Currys raises pay for third time in 13 months amid staff shortage | Retail industry

Currys has raised pay for the third time in 13 months to attract and retain workers amid a labor shortage and rise in the cost of living.

The electrical goods retailer said that from 30 October it was increasing rates by 3.5% to a minimum of £10.35 an hour (£11.43 in London), only a month after a previous rise came into effect.

The announcement follows a review by Currys’ cost of living group, set up earlier this year, which is made up of senior managers from across the business.

The company joins a string of other retailers to have raised pay twice in the past year amid a battle for workers and a rate of inflation that has hit 9.9%, eroding living standards.

The Bank of England governor, Andrew Bailey, has cautioned against large pay increases that could lead to inflation becoming “embedded” in the economy. Unions dismissed his argument as “a call for a national pay cut”.

Currys said “the current economic climate and feedback from colleagues” had led to the extra pay rise before its regular pay review in the spring, the results of which workers usually receive in August.

Alex Baldock, the group chief executive, said: “Every day I hear from colleagues who are feeling the impact of the rising cost of living and we’re determined to do what we can to help.”

The business is offering a discount of between 3% and 5% every week on shopping at major grocers such as Asda, Morrisons and Sainsbury’s and free counseling on budgeting.

Last week Lidl and Marks & Spencer increased hourly pay. Lidl shot to the top of the retail pay league by taking entry-level hourly rates from £10.10 to £10.90 outside London and from £11.30 to £11.95 within the M25 that circles the capital. However, its pay for an eight-hour shift works out only 50p more than rival Aldi, which pays for statutory breaks.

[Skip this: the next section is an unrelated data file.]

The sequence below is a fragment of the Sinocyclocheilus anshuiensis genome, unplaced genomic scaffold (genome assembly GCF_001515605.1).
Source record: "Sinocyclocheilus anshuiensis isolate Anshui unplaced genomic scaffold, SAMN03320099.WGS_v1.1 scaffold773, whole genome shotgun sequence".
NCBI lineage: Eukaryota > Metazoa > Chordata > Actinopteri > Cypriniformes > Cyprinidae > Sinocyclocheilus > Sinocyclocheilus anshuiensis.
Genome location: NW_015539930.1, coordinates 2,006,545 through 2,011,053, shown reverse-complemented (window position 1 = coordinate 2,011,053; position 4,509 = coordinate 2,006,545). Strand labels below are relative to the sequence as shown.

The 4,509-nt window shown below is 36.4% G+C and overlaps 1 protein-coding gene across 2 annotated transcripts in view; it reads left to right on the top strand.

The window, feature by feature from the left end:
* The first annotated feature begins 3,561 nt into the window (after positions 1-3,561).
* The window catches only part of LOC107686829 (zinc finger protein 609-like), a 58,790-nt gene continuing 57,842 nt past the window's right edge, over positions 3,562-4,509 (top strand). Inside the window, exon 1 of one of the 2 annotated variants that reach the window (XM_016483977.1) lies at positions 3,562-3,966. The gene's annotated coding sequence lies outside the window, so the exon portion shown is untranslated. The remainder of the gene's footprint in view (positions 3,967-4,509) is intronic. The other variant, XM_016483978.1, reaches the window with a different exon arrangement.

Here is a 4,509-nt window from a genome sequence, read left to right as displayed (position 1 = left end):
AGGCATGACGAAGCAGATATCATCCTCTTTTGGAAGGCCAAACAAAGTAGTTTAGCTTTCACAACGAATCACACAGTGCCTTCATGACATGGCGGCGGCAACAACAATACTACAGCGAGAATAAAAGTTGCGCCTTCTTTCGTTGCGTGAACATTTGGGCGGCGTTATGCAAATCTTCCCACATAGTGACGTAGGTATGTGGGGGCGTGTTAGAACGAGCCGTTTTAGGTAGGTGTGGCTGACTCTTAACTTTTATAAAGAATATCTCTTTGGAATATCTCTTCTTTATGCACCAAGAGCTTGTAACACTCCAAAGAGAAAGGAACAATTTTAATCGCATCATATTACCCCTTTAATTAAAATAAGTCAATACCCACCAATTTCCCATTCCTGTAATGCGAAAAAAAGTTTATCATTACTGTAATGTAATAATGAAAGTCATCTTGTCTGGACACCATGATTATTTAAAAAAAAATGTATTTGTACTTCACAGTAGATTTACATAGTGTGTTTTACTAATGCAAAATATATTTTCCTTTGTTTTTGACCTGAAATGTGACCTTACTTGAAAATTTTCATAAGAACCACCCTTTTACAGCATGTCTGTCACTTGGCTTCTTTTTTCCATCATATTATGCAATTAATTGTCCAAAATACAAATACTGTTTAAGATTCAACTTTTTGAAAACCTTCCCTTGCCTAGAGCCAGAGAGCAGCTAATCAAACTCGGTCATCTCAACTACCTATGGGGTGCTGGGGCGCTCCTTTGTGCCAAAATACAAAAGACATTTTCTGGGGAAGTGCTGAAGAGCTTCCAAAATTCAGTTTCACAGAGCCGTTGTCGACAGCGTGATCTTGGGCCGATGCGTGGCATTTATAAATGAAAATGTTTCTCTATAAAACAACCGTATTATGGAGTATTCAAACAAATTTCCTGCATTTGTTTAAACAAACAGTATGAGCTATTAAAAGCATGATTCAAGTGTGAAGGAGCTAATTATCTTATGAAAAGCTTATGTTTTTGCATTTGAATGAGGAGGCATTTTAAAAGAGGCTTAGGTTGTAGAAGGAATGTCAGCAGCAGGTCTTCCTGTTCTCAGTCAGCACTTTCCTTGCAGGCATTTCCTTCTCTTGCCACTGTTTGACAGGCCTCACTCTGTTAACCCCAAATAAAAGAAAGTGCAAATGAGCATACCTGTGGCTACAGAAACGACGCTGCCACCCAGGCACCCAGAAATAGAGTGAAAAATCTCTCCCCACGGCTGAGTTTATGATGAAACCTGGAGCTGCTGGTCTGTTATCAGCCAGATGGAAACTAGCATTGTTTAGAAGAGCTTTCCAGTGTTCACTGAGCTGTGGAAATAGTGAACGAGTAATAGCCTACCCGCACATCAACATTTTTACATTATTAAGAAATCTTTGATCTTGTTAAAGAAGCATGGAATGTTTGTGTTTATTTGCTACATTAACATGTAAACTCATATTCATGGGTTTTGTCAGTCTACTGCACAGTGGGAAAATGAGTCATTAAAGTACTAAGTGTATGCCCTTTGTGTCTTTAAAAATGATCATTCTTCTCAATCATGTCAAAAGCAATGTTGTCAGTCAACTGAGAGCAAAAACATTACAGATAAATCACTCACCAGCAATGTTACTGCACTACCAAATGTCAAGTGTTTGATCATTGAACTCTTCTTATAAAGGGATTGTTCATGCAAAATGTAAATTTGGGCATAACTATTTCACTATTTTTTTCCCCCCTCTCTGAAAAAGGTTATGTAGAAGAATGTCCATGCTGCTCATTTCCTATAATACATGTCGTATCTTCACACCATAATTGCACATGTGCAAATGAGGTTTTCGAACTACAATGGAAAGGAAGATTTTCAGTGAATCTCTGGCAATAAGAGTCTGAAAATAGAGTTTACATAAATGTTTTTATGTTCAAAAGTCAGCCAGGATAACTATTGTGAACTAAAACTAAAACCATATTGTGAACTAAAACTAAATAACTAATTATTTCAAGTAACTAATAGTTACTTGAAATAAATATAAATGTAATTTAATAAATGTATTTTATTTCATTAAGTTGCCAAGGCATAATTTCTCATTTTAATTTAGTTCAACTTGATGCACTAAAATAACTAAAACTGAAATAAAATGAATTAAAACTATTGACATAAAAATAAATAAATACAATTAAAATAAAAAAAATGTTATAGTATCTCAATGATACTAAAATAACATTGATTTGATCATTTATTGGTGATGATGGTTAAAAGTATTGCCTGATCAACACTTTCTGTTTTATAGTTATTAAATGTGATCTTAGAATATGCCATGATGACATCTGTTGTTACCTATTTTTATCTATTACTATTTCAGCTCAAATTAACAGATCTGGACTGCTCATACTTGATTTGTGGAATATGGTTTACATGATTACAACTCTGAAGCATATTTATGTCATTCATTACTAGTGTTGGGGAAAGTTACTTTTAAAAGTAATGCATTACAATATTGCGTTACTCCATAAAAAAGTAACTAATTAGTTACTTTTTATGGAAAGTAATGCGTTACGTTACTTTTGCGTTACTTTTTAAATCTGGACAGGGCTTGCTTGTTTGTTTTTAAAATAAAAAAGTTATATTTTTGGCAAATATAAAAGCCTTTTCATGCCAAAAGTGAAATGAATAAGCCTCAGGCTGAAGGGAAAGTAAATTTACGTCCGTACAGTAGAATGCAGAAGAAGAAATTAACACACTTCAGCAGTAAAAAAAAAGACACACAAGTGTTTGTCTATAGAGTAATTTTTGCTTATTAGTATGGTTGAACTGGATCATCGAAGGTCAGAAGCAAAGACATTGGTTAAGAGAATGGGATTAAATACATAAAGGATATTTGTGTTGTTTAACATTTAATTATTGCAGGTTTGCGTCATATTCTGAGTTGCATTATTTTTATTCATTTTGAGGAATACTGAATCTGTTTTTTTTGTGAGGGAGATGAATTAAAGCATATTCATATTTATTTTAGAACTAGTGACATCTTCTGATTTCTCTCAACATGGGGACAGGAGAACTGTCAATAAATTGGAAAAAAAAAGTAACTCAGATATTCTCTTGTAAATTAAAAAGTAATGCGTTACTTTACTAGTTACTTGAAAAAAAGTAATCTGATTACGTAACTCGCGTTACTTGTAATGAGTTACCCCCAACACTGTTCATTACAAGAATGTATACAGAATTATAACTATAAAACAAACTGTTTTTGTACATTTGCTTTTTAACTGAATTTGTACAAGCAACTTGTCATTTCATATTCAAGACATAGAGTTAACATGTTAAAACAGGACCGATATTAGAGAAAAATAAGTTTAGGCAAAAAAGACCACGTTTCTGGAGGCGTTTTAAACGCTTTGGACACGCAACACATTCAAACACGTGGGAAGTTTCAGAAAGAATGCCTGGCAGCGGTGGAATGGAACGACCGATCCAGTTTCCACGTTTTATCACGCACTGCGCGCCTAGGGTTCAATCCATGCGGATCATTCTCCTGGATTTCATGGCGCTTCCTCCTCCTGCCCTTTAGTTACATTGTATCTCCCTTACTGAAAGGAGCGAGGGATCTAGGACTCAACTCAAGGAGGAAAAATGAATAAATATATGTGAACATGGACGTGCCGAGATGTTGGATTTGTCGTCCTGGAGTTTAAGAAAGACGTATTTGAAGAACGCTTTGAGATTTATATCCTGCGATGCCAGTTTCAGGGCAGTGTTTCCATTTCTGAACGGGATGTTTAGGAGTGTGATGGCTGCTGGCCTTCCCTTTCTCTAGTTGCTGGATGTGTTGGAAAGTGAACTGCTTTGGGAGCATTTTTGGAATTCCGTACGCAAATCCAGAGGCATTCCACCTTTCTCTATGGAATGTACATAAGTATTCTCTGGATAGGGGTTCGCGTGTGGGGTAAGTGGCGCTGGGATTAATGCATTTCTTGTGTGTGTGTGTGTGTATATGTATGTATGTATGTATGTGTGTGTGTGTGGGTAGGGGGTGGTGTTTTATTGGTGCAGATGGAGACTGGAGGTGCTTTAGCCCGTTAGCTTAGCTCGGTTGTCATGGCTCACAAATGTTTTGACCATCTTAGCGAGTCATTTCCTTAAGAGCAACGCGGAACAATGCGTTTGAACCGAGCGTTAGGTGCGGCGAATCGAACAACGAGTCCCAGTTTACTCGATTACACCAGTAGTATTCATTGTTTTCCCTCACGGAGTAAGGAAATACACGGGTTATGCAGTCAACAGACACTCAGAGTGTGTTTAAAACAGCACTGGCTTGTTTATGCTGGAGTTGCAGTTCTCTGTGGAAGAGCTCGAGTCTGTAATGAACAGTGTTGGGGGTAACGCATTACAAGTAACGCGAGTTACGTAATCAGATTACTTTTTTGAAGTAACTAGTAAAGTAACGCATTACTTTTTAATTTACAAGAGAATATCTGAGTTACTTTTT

Lidl’s pay rise matched the increase in the real living wage earlier this month as the charity that sets the rate approved a 10.1% increase to £10.90 an hour for outside London.

Launching the annual increase two months earlier than planned, the Living Wage Foundation recommended its biggest single rise yet in recognition of the intense pressure on households from rocketing energy prices and the highest inflation rate in 40 years. Its pay rates are yet to be matched by most other retailers.

M&S increased hourly pay for the second time this year, so that 40,000 staff are now on a minimum of £10.20.

Earlier this month, Sainsbury’s said its 127,000 hourly paid workers would get a 25p-an-hour increase to £10.25 from October, with the rate for staff in London stores increasing from £11.05 to £11.30. Aldi, Tesco, Asda and Pret a Manger have also increased their pay rates twice in a year.

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